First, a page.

Respondent contends that Mr. Fellows' analysis is supported by our approval of a statistical approach in Crimi v. Commissioner, at *76. However, in Crimi, the taxpayers' expert "developed a statistical model using polynomial regression to correlate a relationship between the number of lots into which an undeveloped parcel of land may be subdivided and the sale price per lot." Id. at *74. Here, by contrast, Mr. Fellows did not develop a statistical model to derive useful data from dissimilar comparables. Rather, his approach served only to allow him to include many inferior lots in his analysis.

Because we do not find either expert's report with respect to the finished lot selling prices to be complete and convincing, we adopt the conclusions of neither report. Instead, after giving appropriate weight to each expert's report, we draw our own conclusions based on our examination of the evidence in the record. The sales of the two Bent Tree subdivision lots on which Mr. Park relied, which we find to be sales of the most comparable lots in the record, had selling prices of $210,000 and $225,000, respectively. Because of the small sample size and the [*42] subjective nature of Mr. Park's adjustments to these lot sale prices we decline to adopt Mr. Park's adjustments. Placing slightly more weight on the sale of the second of the Bent Tree subdivision lots because it occurred closer in time to the conservation easement grant date, we estimate that the mean lot selling price for the finished lots on the subject property would have been $220,000.

3. Retail Lot Price Appreciation Rate

The parties agree that the selling prices for the retail lots would appreciate at a rate of 6% per annum.

4. Timing To Obtain Entitlements

The parties disagree with respect to how long it would take to obtain entitlements to develop the subject property and whether to take into account the zone change and preliminary plan approval applications associated with the proposed Raspberry Ridge subdivision. Petitioners contend that Mr. Schmidt would have obtained preliminary approval of the proposed Raspberry Ridge subdivision applications within three to four months from the easement grant date. Respondent contends that a hypothetical buyer would have obtained final approval of a subdivision on the subject and adjacent properties in approximately 24 months. Accordingly, respondent contends that it would have taken at least 24 months for a hypothetical buyer to begin selling developed lots.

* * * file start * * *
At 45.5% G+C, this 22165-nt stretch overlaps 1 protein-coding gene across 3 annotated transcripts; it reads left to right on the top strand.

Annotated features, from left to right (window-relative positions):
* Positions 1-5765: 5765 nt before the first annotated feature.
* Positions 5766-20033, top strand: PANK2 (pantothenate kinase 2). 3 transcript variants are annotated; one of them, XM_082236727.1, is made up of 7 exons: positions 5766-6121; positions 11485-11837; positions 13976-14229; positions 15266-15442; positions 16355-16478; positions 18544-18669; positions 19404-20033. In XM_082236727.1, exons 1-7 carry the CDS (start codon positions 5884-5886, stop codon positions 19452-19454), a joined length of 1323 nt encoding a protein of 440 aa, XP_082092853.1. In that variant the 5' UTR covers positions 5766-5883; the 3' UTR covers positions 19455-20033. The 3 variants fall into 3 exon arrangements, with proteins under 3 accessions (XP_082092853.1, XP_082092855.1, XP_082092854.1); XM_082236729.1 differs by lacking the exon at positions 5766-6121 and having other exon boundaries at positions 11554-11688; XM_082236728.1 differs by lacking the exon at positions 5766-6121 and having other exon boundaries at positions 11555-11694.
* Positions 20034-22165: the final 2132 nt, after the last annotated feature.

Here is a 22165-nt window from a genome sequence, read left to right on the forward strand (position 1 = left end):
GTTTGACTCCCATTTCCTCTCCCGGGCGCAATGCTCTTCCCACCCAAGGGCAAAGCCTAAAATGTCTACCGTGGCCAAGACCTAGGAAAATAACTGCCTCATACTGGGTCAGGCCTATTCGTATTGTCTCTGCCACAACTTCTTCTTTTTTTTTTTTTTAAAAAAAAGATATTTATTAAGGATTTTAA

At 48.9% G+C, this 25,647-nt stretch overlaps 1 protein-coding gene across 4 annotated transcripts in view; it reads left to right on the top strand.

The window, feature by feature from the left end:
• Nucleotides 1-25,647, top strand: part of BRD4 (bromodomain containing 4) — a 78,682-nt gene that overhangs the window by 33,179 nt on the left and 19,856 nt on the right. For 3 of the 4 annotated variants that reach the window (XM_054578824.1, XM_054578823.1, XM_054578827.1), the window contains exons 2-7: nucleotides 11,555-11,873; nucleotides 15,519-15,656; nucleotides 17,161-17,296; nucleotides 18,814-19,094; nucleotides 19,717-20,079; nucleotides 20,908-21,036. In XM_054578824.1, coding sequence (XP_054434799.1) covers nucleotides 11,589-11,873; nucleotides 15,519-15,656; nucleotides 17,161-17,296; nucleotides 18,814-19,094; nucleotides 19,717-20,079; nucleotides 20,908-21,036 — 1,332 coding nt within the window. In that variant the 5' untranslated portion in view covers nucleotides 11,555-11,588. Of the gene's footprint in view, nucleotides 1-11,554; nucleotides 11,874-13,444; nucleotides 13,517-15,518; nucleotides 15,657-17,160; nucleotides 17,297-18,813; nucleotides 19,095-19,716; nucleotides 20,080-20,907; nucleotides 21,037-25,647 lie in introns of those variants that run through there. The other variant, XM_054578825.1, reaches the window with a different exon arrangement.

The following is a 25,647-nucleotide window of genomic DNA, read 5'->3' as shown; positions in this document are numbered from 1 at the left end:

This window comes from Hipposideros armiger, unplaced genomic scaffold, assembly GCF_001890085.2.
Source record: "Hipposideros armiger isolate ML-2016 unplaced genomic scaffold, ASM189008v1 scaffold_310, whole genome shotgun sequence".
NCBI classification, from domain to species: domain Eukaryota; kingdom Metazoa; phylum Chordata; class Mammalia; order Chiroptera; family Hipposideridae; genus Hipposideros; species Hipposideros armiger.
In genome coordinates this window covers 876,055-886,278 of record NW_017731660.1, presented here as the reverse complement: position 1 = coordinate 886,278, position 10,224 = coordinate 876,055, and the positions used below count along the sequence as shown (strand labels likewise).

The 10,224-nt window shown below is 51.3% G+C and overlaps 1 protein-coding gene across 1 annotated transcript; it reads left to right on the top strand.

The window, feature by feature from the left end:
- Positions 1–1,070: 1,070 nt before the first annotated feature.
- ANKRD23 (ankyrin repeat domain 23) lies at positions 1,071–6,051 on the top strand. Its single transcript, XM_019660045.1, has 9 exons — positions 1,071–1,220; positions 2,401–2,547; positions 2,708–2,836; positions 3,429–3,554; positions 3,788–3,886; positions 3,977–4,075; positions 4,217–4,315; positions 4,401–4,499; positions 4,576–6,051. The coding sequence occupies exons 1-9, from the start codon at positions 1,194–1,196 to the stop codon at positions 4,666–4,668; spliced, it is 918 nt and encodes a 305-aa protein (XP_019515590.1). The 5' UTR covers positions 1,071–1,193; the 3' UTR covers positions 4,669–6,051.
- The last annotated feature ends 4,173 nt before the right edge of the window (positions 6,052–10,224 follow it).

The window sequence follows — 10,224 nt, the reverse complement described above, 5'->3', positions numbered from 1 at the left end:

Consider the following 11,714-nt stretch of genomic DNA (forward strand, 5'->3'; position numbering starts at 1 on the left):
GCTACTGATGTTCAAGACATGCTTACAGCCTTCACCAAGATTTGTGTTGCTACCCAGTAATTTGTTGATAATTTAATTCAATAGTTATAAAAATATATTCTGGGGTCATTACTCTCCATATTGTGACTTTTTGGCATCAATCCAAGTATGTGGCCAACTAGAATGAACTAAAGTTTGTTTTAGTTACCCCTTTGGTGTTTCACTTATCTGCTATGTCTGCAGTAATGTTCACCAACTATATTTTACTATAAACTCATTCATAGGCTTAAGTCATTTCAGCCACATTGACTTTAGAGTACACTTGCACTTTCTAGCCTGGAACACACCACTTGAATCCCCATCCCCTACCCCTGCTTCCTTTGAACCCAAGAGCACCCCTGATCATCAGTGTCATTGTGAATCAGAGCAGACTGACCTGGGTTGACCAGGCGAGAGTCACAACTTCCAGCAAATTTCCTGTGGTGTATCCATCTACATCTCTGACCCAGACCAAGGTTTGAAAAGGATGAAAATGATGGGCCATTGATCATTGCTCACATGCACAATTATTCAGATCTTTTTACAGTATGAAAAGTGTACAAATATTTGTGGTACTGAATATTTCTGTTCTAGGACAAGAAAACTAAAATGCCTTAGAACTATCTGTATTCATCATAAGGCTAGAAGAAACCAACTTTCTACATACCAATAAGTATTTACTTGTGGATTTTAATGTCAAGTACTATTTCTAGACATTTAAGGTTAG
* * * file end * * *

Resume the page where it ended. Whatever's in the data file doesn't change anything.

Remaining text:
[*43] Mr. Park assumed in his report that the time required for development of the lots was 12 months. Mr. Jones estimated in his rebuttal report that Mr. Schmidt could have secured final plat approvals by February 2004 and begun selling developed lots on the subject and adjacent properties by March 2004.

Respondent agrees that Mr. Schmidt could have obtained preliminary approval for a subdivision on the subject and adjacent properties on the basis of the applications for the proposed Raspberry Ridge subdivision but contends that this is irrelevant because the zone change and preliminary plan applications were nontransferable. However, we concluded above, see supra part VI.A, that the pending applications are relevant in determining the price that a hypothetical buyer of the conservation easement would have to pay to a hypothetical seller for the easement and that much of the work that had been done was transferable even if the entitlement applications themselves were not. We conclude that a prospective buyer could have developed the subject property and begun selling lots within 12 months from the conservation easement grant date.

5. Lot Absorption

The parties disagree with respect to the amount of time it would take for the market to absorb the retail lots. Petitioners contend that the 13 lots would have [*44] sold within 12 months. Respondent contends that the lots would have sold at a rate of approximately 5 to 6 per annum.

Mr. Jones credibly testified that Mr. Schmidt could have developed the 13 lots on the subject property in a first phase and the 22 lots on the adjacent property in a second phase. Mr. Jones further testified that, to develop the lots on the subject property before the lots on the adjacent property, a prospective buyer would have had to secure access for the subject property to the road that was accessible from the adjacent property.18 Mr. Fellows' report also recognized that access was an issue that would need to be resolved, but he noted that "[t]his is a common character of real estate". Respondent contends that developing the lots on the subject property separately would subject a hypothetical purchaser to increased development costs. However, as discussed below, see infra part VI.B.6, petitioners concede the development costs issue. Accordingly, because Mr. Fellows considered the access issue in his report, no further adjustment for any increased development costs for developing the lots on the subject property before the lots on the adjacent property is necessary.

[*45] a. Mr. Park's Report

Mr. Park determined that all of the finished lots on the subject property would sell within 12 months. Mr. Park relied on an absorption study and on sales data from a representative subdivision.

Mr. Park's absorption study identified 140 comparable lots in the same market as the subject property that were listed for sale during 2002-03. During that time 105 of the lots sold.